Waste of material: the conductor is not utilized as most of our cross-sectional area has very low or no current density. The material in the non-effective area i.e. in the core of the conductor is wasted.

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How to Reduce Skin Effects?

There are certain methods to minimize the skin effects in a conductor during power transmission

Using Stranded Conductors: Stranded conductors have less diameter and increased surface area. Whereas a solid core conductor has less surface area. Thus using a stranded conductor reduces the skin effect.

Overhead power transmission lines use bundle conductor ACSR (Aluminum Conductor Steel Reinforced). Bundled Conductors are several conductors connected pretty phase in closed proximity.

Using Hollow Conductors: High-frequency RF applications use hollow conductors to eliminate the core and increase the surface area of the conductor. Thus reducing the skin effect

Reducing Frequency: Frequency of the alternating current increases the skin effect. Direct Current DC has zero frequency, hence it has no skin effect. Maintaining low frequency for transmission over long distance greatly reduce the skin effects.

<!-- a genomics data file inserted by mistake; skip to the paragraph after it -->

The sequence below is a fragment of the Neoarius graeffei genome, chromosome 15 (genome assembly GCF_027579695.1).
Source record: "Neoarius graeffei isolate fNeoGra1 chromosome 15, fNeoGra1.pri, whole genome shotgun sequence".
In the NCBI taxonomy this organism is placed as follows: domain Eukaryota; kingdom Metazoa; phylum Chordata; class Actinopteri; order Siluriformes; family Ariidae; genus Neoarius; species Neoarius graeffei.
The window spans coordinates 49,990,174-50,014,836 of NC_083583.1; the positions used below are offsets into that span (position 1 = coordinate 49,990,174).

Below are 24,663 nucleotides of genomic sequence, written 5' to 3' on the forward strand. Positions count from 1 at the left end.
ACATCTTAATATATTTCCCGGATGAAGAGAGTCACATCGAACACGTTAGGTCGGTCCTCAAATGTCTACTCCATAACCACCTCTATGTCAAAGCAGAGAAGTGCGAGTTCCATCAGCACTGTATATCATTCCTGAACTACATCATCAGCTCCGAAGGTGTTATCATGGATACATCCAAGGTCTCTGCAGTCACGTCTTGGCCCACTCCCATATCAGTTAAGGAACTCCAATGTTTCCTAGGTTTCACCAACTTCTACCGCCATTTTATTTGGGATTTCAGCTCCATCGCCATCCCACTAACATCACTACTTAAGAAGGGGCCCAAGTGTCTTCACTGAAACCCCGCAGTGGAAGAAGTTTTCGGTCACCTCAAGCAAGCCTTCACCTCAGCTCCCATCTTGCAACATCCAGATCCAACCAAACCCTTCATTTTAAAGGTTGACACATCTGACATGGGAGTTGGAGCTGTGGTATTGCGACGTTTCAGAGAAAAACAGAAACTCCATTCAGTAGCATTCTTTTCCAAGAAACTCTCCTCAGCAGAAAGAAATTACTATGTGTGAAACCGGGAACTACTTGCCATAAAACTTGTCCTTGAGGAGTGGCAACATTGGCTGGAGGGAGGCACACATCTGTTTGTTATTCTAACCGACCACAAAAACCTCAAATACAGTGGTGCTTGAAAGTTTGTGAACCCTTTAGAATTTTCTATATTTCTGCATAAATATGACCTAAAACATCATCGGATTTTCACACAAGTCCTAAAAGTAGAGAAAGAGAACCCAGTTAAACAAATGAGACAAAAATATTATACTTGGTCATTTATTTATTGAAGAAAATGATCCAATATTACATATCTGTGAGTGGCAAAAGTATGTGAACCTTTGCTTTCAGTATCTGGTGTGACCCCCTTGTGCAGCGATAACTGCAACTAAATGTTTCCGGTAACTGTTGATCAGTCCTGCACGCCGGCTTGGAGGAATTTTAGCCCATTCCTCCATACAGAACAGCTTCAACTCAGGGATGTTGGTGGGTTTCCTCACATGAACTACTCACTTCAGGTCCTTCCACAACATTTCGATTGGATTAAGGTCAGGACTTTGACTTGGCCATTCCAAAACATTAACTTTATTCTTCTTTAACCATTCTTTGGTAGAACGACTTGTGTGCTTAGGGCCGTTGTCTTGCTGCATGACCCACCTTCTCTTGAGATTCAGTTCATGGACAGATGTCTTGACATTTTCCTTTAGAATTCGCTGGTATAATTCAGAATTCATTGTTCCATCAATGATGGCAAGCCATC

Type of Material: A material having lower magnetic permeability has a lower skin effect as it has lower inductance reactance and reduced resistance.

Distance: Skin effect is more significant when transmitting power over a long distance. Therefore, a high-frequency circuit should be placed at short distances to reduce the skin effects and be more efficient.

High Voltage: transmitting power using high voltage reduces the current in the transmission line. And reducing the amount of current reduces the reactance of the line thus reducing the skin effect.